We graded all patients according to a standardized protocol for chronic hip and knee PJIs based on the criteria previously set out by Haddad et al. [13] and considered them for either a single- or two-stage revision procedure accordingly (Table 1). The indications for using a single-stage approach during the period in question included (1) insignificant bone loss (eg, Anderson Type I and II defects [6, 7]) or a soft tissue defect that could be closed primarily; (2) nonimmunosuppressed hosts: patients who are not rheumatoid or diabetic or on immunosuppressant medication and did not have ongoing sepsis elsewhere or chronic disease such as anemia or cancer; and (3) isolation of a single low virulent organism preoperatively, which is sensitive to bactericidal antibiotic treatment. Hence, we excluded polymicrobial infections and multiresistant organisms such as methicillin-resistant Staphylococcus aureus and methicillin-resistant Staphylococcus epidermidis and included appropriate patients only after discussion with our microbiologist colleagues. If patients had any of the contraindications (Table 1), they underwent a two-stage revision instead.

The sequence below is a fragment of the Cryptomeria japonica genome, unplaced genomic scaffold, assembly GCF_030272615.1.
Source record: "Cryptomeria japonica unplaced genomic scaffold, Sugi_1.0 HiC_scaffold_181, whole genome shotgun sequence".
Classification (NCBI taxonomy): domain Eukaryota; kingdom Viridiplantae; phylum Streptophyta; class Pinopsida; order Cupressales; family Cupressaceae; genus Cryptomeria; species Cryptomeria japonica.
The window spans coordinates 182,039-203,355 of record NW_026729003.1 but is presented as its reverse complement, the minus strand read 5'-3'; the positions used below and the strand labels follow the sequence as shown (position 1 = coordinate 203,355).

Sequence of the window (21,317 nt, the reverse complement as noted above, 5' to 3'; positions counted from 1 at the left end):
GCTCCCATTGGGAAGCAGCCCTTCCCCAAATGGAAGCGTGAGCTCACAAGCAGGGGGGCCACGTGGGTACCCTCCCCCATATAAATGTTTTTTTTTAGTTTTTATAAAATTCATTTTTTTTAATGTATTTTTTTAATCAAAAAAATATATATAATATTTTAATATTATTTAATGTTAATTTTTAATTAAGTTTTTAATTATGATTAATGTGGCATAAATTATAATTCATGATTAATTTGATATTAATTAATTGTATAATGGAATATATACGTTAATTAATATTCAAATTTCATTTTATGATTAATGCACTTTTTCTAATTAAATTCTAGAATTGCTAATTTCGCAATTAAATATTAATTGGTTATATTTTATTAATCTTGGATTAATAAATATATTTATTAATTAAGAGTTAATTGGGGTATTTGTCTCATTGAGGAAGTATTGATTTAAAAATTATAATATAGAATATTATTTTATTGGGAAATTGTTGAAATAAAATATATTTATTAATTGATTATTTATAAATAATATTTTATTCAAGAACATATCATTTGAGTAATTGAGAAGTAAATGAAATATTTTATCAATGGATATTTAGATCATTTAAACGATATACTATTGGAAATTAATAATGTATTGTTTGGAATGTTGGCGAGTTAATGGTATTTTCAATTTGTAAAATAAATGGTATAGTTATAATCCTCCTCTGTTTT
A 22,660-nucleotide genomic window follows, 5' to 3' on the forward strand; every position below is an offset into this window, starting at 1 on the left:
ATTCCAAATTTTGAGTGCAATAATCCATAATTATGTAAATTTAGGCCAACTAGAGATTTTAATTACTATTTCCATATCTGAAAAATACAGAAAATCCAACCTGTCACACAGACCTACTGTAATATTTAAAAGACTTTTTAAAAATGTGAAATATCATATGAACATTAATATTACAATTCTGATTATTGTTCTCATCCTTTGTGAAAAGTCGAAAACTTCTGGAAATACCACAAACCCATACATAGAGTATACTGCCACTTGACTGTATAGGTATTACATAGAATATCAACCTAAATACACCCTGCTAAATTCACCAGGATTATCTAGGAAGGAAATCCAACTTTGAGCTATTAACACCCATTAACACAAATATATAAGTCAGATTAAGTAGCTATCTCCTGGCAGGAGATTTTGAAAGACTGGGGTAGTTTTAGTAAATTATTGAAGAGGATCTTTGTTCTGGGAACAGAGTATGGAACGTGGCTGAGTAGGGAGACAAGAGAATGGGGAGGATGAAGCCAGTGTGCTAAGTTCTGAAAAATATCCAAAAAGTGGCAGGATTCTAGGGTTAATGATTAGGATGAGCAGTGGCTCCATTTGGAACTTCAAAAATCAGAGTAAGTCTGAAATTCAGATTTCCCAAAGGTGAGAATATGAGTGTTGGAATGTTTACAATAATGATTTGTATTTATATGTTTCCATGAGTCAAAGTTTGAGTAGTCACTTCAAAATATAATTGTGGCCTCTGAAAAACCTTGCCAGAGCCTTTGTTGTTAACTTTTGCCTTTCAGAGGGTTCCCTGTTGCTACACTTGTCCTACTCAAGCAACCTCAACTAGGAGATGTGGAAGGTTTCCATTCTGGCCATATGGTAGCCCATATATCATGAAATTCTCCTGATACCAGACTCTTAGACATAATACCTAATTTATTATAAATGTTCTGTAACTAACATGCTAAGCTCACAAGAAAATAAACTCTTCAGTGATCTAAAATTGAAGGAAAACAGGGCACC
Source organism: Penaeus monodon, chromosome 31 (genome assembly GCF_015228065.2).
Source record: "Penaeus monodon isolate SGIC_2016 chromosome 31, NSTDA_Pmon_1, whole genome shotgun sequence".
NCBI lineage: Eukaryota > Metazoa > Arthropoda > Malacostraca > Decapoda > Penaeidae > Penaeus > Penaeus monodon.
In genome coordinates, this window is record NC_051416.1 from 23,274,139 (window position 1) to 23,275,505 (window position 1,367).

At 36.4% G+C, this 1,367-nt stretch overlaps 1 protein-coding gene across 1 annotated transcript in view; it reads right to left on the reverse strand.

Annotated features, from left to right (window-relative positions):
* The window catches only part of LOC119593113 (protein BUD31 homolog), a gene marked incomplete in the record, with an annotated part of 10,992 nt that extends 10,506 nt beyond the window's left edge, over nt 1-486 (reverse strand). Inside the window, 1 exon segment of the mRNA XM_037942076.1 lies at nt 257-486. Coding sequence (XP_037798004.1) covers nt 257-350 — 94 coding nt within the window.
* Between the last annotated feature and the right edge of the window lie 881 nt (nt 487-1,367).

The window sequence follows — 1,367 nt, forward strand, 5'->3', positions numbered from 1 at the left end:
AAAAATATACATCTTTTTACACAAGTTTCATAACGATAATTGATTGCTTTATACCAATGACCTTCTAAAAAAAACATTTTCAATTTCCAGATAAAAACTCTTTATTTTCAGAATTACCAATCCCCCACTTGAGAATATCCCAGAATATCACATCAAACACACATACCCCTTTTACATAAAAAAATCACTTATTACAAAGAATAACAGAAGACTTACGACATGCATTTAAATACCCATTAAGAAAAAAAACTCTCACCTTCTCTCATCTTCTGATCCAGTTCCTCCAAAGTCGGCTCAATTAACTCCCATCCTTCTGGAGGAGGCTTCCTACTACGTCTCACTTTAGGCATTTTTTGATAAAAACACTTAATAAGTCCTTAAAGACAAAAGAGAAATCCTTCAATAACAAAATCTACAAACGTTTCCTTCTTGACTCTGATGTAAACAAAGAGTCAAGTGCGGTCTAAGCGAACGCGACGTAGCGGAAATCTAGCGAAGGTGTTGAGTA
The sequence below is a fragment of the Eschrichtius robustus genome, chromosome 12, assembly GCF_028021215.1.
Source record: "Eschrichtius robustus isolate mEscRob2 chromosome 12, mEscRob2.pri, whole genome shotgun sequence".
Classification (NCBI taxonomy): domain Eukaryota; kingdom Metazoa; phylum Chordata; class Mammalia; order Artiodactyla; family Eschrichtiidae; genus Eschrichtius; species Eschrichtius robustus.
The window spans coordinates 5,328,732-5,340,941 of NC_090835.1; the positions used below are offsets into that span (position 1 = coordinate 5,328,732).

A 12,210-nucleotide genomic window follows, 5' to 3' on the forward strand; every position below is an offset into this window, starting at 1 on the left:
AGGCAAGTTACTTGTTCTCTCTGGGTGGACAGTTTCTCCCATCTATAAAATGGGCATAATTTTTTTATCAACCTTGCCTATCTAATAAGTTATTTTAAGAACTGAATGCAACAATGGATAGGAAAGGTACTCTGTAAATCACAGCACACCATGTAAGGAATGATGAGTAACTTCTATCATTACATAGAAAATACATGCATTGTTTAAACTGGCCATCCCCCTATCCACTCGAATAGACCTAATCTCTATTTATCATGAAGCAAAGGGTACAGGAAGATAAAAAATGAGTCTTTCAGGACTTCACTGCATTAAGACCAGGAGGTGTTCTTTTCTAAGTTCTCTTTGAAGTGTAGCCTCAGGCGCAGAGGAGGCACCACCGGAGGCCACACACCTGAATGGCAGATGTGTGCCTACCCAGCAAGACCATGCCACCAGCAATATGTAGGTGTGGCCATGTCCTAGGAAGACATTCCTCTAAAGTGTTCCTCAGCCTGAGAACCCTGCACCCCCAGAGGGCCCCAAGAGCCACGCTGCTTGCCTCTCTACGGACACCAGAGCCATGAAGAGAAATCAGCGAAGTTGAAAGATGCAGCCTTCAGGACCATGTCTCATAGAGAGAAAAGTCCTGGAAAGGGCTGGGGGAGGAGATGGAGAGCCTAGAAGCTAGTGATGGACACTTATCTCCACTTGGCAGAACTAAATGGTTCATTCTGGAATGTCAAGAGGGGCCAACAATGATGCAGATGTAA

Table 1

Contraindications for single-stage revision THA and TKA

Category

Compromising factor

Local

Significant soft tissue compromise

Significant bone loss precluding cemented reconstruction

Peripheral vascular disease

Host

Immunosuppression

Concurrent sepsis

Systemic disease

Reinfection

Organism

Multiresistant organisms MRSA/MRSE

Polymicrobial infection

Unusual commensals

Unusual resistance profiles

Unidentified infective organisms

Reproduced with permission and copyright © of the British Editorial Society of Bone and Joint Surgery [Oussedik SI, Dodd MB, Haddad FS. Outcomes of revision total hip replacement for infection after grading according to a standard protocol. J Bone Joint Surg Br. 2010;92:1222–1226]; MRSA = methicillin-resistant Staphylococcus aureus; MRSE = methicillin-resistant Staphylococcus epidermidis.